Projects aimed at improving third-level accessibility for students with autism and intellectual disabilities announced

Phase 1 of PATH 4 will promote inclusive universal design in higher education

Minister for Further and Higher Education Simon Harris yesterday announced the roll-out of projects aimed at increasing accessibility for autistic students and students with an intellectual disability in higher education environments.

The Higher Education Authority (HEA) allocated funding of €3 million to a range of projects including the implementation of universal design across third level institutions, increasing the digital accessibility of websites and e-learning, providing universal design learning (UDL) resources for staff and students, and the creation of autism friendly institutions through the provision of quiet and sensory spaces.

Audits on the accessibility of buildings and digital infrastructure will also be carried out as well as preparations for new three-year pathfinding programmes for students with intellectual disabilities.

The HEA will also work to develop a national charter for universal design and will build capacity through Continuing Professional Development (CPD) by creating training for a UDL badge.

Speaking yesterday, Harris said: “This is a really important investment in education, in access to education and inclusion. I want to thank all third level institutions for their leadership and vision in turning our plans into a reality.”

“While benefiting all students, it will be of particular benefit [to] students with disabilities, including students with autism. It will improve access and make our campuses better places to be.”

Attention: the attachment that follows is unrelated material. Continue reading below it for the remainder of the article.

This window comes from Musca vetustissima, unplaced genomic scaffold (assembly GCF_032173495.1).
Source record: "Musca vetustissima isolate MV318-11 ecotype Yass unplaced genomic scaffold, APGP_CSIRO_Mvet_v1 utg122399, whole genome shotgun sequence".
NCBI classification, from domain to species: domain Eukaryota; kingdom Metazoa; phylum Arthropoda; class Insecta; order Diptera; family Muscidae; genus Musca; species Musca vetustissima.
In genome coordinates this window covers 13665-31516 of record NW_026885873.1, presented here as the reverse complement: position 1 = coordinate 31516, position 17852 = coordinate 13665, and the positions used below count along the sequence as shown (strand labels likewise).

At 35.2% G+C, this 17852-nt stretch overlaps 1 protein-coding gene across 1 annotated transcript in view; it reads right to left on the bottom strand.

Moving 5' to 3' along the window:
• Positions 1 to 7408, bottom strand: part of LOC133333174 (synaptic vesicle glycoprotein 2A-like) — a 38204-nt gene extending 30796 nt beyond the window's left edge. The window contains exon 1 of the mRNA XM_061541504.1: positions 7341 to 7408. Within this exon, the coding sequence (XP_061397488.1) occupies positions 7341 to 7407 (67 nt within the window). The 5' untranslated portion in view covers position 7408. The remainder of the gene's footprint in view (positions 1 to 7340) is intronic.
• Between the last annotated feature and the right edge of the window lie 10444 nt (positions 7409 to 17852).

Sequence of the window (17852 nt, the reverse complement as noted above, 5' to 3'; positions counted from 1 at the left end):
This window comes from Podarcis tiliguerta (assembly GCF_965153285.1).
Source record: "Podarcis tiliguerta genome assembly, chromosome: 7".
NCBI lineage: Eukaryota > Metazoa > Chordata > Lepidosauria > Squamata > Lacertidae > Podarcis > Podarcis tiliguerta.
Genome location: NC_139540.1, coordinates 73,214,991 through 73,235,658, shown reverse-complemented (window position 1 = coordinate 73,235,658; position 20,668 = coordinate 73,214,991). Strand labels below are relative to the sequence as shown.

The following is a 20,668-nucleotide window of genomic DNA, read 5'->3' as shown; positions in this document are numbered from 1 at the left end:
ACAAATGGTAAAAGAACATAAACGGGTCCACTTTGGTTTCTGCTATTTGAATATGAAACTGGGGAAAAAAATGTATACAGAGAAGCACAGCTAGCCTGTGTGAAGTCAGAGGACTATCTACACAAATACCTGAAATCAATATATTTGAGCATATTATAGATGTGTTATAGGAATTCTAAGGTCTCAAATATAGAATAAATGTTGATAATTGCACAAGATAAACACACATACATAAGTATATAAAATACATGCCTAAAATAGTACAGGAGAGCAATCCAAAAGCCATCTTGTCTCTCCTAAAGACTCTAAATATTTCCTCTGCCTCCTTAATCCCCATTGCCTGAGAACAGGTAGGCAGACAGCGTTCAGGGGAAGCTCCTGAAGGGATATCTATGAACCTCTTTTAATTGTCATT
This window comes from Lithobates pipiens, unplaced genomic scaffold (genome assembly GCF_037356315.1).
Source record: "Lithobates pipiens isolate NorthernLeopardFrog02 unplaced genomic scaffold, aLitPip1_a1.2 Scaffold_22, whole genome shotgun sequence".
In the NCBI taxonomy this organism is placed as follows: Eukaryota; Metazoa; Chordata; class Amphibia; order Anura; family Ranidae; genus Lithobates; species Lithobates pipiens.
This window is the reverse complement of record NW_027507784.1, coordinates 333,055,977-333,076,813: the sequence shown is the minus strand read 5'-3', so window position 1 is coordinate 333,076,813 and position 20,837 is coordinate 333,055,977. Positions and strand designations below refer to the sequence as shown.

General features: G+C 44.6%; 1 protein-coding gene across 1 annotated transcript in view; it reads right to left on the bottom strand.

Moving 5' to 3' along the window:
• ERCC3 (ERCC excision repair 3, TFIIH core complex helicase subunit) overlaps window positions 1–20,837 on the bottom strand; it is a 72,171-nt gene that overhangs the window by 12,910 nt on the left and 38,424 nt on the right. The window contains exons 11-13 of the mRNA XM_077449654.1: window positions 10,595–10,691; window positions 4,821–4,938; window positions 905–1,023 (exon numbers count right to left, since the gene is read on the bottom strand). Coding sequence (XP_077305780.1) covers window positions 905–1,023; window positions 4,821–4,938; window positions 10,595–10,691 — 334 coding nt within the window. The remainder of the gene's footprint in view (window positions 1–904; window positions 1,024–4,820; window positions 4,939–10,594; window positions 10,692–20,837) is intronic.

“Later this year, we will issue a competitive funding call for new 3-year pathfinding pilot programmes/course provision for students with intellectual disabilities with a funding stream of €3 million a year over 3 years,” he added.

The new projects fall under the National Access Plan 2022-2028 which was announced in August of last year. Harris called the plan “the most ambitious plan for access to higher education”.

€35 million was allocated to the department of higher education for the seven year plan which aims to increase higher education participation among disadvantaged groups. The plan will also increase support for members of the Traveller community, and students from socio-economically disadvantaged backgrounds.

Trinity Disability Service welcomed the National Access Plan, saying that it was “ready to meet these targets and improve disabled students’ experiences in Trinity that will lead to better work opportunities”.

Charlotte Kent

Charlotte Kent is the Co-News Editor at Trinity News and a Senior Freshman PPES Student.